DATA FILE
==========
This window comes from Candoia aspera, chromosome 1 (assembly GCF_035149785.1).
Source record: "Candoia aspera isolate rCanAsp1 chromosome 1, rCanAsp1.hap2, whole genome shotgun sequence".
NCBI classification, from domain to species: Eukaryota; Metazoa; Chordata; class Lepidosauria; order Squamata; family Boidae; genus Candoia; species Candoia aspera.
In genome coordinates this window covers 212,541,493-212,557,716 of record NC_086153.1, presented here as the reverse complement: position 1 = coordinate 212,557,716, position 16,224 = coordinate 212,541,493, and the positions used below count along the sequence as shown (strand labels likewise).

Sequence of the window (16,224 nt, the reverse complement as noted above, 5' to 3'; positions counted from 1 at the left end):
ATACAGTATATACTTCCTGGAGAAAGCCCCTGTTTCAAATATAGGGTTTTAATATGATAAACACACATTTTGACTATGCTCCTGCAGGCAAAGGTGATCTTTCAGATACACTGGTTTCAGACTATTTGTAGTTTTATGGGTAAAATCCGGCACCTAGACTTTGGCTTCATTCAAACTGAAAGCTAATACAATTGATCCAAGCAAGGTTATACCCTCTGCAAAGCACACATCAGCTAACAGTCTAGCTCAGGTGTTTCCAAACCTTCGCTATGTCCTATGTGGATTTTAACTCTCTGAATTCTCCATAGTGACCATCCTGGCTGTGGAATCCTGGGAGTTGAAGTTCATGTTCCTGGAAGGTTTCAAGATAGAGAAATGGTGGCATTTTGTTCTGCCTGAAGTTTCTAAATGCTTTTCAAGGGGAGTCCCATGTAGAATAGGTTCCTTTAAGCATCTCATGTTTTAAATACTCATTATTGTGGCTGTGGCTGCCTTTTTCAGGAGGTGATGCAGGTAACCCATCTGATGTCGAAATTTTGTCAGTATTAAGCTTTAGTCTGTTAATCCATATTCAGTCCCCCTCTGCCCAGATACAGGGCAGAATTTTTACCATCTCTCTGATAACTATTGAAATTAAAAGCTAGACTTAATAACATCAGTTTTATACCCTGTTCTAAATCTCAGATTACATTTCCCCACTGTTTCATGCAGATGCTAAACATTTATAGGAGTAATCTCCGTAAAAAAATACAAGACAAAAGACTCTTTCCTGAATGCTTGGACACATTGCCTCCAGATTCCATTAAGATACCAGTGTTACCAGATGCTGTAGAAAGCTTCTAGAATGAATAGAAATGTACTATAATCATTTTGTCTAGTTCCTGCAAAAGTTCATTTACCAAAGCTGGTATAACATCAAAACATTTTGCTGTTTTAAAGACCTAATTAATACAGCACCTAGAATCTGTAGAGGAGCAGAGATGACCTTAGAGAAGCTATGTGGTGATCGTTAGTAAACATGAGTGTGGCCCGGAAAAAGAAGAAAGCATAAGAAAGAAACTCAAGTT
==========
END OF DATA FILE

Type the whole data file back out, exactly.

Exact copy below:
This window comes from Candoia aspera, chromosome 1 (assembly GCF_035149785.1).
Source record: "Candoia aspera isolate rCanAsp1 chromosome 1, rCanAsp1.hap2, whole genome shotgun sequence".
NCBI classification, from domain to species: Eukaryota; Metazoa; Chordata; class Lepidosauria; order Squamata; family Boidae; genus Candoia; species Candoia aspera.
In genome coordinates this window covers 212,541,493-212,557,716 of record NC_086153.1, presented here as the reverse complement: position 1 = coordinate 212,557,716, position 16,224 = coordinate 212,541,493, and the positions used below count along the sequence as shown (strand labels likewise).

Sequence of the window (16,224 nt, the reverse complement as noted above, 5' to 3'; positions counted from 1 at the left end):
ATACAGTATATACTTCCTGGAGAAAGCCCCTGTTTCAAATATAGGGTTTTAATATGATAAACACACATTTTGACTATGCTCCTGCAGGCAAAGGTGATCTTTCAGATACACTGGTTTCAGACTATTTGTAGTTTTATGGGTAAAATCCGGCACCTAGACTTTGGCTTCATTCAAACTGAAAGCTAATACAATTGATCCAAGCAAGGTTATACCCTCTGCAAAGCACACATCAGCTAACAGTCTAGCTCAGGTGTTTCCAAACCTTCGCTATGTCCTATGTGGATTTTAACTCTCTGAATTCTCCATAGTGACCATCCTGGCTGTGGAATCCTGGGAGTTGAAGTTCATGTTCCTGGAAGGTTTCAAGATAGAGAAATGGTGGCATTTTGTTCTGCCTGAAGTTTCTAAATGCTTTTCAAGGGGAGTCCCATGTAGAATAGGTTCCTTTAAGCATCTCATGTTTTAAATACTCATTATTGTGGCTGTGGCTGCCTTTTTCAGGAGGTGATGCAGGTAACCCATCTGATGTCGAAATTTTGTCAGTATTAAGCTTTAGTCTGTTAATCCATATTCAGTCCCCCTCTGCCCAGATACAGGGCAGAATTTTTACCATCTCTCTGATAACTATTGAAATTAAAAGCTAGACTTAATAACATCAGTTTTATACCCTGTTCTAAATCTCAGATTACATTTCCCCACTGTTTCATGCAGATGCTAAACATTTATAGGAGTAATCTCCGTAAAAAAATACAAGACAAAAGACTCTTTCCTGAATGCTTGGACACATTGCCTCCAGATTCCATTAAGATACCAGTGTTACCAGATGCTGTAGAAAGCTTCTAGAATGAATAGAAATGTACTATAATCATTTTGTCTAGTTCCTGCAAAAGTTCATTTACCAAAGCTGGTATAACATCAAAACATTTTGCTGTTTTAAAGACCTAATTAATACAGCACCTAGAATCTGTAGAGGAGCAGAGATGACCTTAGAGAAGCTATGTGGTGATCGTTAGTAAACATGAGTGTGGCCCGGAAAAAGAAGAAAGCATAAGAAAGAAACTCAAGTT